Using a 72(t) Distribution for Early Retirement


Have you heard of Rule 72(t) at some point in your retirement planning? Sometimes you need early access to your retirement accounts; that is, you need to make withdrawals before you reach 59.5.

You can avoid the 10% early withdrawal penalty, even if you don’t meet one of the exceptions, by taking substantially equal period payments under IRS Rule 72(t). To avoid the penalty, you must:

• Follow all the rules and use the funds for any purpose
• Adhere to the strict IRS guidelines
• Not adjust distributions for inflation or any other reason
• Pay taxes on withdrawals from accounts funded with pre-tax dollars

In this article, we will go over more of how IRS Rule 72(t) works, in what situations it might be an option to consider, and what to think about if you are considering it.

What Is a 72(t) Distribution?

IRS Rule 72(t) allows you to make penalty-free withdrawals from IRAs and other tax-qualified retirement accounts like 401(k) and 403(b) accounts.

Rule 72(t)(2) specifies exceptions to the standard 10% early withdrawal penalty usually imposed on withdrawals before age 59.5. The exceptions apply when the account owner meets the requirements of the Substantially Equal Periodic Payments (SEPP) rules.

To take advantage of Rule 72(t), the account holder must take at least five SEPPs. The amount to be taken depends on the account owner’s life expectancy calculated in accordance with IRS rules. You must take out the funds on a set schedule, calculated under one of three IRS-approved methods.

Once you have chosen a payment schedule, you must stick with it until five years have passed or you have reached 59.5, whichever comes later of these two. Keep in mind that there are generally no takebacks with Rule 72(t).

Of course, you may also become eligible for a standard exception, such as becoming disabled, which will also end your SEPP. 

How Does a 72(t) Distribution Work?

As we said, there are three IRS-approved methods for calculating your life expectancy for purposes of Rule 72(t). Generally, once you have chosen a particular method, you must stick with it.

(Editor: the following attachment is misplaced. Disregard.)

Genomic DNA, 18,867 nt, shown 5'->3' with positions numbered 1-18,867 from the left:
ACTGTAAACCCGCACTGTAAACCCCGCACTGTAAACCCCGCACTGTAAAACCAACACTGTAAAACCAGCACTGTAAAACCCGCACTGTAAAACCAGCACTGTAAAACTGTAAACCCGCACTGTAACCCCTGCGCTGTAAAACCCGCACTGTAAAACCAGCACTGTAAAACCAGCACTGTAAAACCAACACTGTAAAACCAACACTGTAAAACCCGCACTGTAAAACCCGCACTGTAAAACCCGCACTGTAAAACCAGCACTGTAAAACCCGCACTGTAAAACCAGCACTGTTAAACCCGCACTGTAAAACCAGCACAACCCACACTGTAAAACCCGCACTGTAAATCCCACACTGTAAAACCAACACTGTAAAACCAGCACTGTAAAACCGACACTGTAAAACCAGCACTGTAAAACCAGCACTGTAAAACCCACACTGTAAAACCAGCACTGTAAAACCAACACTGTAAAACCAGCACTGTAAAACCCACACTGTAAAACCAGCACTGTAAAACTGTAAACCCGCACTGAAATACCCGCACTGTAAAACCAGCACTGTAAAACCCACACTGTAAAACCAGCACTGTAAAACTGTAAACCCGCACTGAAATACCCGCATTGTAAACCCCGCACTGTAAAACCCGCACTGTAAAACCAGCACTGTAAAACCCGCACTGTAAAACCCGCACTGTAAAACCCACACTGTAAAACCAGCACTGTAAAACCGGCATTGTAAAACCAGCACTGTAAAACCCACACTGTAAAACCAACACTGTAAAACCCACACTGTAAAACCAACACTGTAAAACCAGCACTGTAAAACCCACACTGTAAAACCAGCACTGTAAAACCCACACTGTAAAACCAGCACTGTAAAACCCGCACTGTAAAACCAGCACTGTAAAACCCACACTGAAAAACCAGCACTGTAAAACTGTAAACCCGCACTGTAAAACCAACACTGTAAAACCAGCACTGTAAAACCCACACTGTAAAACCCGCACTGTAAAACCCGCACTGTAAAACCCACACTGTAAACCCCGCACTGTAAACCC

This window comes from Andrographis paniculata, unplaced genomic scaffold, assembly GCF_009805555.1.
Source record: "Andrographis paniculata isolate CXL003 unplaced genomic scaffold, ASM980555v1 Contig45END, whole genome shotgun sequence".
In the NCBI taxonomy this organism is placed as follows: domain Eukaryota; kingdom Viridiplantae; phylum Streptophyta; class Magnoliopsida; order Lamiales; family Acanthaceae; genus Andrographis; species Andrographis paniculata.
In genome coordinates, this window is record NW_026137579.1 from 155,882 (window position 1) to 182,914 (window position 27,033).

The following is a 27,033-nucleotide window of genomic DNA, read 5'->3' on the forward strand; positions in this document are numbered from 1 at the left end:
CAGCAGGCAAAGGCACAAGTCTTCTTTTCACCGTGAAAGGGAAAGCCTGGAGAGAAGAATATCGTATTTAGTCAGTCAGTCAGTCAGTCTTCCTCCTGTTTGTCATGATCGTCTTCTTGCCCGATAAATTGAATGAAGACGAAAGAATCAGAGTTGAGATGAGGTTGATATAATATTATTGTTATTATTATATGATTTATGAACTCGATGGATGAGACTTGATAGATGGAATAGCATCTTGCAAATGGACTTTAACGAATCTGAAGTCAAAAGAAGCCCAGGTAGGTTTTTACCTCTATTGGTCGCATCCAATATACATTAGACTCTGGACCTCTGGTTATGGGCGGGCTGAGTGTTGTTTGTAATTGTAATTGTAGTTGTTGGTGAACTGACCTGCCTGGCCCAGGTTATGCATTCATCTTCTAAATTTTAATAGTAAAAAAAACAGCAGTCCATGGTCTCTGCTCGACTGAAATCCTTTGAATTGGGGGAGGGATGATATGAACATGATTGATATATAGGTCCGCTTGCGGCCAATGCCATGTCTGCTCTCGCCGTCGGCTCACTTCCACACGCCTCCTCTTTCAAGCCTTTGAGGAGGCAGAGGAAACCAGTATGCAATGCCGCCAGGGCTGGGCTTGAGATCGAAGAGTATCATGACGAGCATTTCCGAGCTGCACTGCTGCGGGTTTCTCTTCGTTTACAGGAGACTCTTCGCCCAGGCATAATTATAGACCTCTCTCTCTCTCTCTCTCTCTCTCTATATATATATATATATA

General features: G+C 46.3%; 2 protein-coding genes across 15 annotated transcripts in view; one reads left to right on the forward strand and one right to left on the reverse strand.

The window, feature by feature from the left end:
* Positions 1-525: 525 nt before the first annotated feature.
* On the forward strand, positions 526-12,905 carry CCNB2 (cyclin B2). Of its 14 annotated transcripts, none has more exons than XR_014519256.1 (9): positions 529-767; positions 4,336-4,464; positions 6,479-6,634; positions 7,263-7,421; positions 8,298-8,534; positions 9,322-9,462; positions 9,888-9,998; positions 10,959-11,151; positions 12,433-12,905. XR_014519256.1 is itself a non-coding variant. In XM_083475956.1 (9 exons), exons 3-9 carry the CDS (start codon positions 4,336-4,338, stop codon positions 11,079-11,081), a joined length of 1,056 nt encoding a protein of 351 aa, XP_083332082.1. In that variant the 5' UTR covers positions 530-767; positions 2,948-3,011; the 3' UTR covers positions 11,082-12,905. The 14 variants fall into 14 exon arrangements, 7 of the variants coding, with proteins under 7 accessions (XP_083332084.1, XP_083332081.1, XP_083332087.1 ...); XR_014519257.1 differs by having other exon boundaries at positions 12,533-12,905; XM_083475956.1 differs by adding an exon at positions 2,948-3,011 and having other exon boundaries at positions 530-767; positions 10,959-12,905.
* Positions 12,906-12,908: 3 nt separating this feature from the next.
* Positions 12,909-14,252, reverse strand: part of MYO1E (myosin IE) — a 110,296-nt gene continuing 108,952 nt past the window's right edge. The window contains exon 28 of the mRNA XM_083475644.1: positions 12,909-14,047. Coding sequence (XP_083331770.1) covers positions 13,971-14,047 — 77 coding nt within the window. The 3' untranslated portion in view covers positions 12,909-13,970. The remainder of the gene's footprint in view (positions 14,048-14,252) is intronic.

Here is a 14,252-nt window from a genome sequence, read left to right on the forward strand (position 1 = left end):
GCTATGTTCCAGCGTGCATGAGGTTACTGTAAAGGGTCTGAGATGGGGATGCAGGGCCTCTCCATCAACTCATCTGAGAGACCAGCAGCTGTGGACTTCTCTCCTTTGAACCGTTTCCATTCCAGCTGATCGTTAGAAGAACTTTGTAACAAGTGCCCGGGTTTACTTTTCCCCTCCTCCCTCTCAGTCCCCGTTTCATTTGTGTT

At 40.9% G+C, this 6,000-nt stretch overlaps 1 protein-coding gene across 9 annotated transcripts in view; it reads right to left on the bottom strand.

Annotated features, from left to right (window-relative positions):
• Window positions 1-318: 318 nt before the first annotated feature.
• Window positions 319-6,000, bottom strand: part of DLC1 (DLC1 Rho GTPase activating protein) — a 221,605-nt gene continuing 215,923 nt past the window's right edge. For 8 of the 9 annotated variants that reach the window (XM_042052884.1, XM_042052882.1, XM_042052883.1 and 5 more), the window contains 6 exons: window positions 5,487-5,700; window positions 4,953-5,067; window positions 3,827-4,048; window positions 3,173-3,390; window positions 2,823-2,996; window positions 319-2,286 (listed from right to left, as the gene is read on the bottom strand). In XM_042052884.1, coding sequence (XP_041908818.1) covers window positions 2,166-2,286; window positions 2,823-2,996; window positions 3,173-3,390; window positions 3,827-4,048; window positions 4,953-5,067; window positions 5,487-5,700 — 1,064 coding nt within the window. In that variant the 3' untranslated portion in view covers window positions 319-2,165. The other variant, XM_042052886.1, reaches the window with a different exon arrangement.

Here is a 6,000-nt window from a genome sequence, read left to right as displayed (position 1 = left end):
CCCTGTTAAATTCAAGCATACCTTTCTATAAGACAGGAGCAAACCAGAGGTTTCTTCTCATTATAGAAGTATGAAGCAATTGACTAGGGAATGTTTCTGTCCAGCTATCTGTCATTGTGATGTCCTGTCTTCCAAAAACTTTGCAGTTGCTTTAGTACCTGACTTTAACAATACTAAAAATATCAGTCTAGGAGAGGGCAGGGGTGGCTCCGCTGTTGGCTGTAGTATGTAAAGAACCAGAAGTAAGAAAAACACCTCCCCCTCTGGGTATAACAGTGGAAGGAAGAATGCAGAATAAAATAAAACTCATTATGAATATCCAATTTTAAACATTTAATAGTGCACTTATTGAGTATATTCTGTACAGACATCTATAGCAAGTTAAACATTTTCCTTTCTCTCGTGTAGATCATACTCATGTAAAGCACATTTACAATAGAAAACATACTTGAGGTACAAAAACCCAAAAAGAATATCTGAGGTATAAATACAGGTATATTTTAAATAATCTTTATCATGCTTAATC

The IRS will allow a one-time move from the amortization or annuitization methods to the minimum distribution method (more on these methods below). This ability to switch to an annual recalculation SEPP helps investors who have suffered big losses reduce their distributions and let their remaining assets last longer.

One important note – your withdrawals will be taxable income. Not only will they potentially raise your tax bracket, but the taxes on the 72(t) funds will be at your marginal rate.

You are also limited in that you can’t add money to the account subject to the SEP while you have a set payment schedule in place. Nor can you make any other withdrawals.

In other words, your account is, in effect, frozen until you complete your SEPP payments. It’s probably not bad to establish more than one tax-qualified retirement account prior to starting a SEPP on some of your retirement assets. 

Certain situations will allow you to end a SEPP payment plan. For example, if you become disabled, you can stop the payments because the disability is an exemption from the 10% penalty by itself. Other exemptions which can end your SEPP include:

  • Certain kinds of illness,
  • Qualified educational expenses, and
  • First-time home purchases.

Is a 72(t) Distribution Right for You?

A 72(t) payment plan can be right for you if you are under 59.5 and don’t qualify for any of the above exemptions.

You can consider using it if you have a well-structured retirement plan that includes multiple different assets. You should also be comfortable with the time commitment that comes with 72(t) payments and the impact that those time requirements will have on your long-term retirement assets.

A 72(t) plan might be an option for you if you are in a unique employment situation, such as being a federal government employee, and separation from service or early retirement might be an option.

Finally, you may be a candidate for a 72(t) plan if you are considering retiring early (or have received an early retirement notice or offer from your employer) and will need to tap into funds before age 59.5.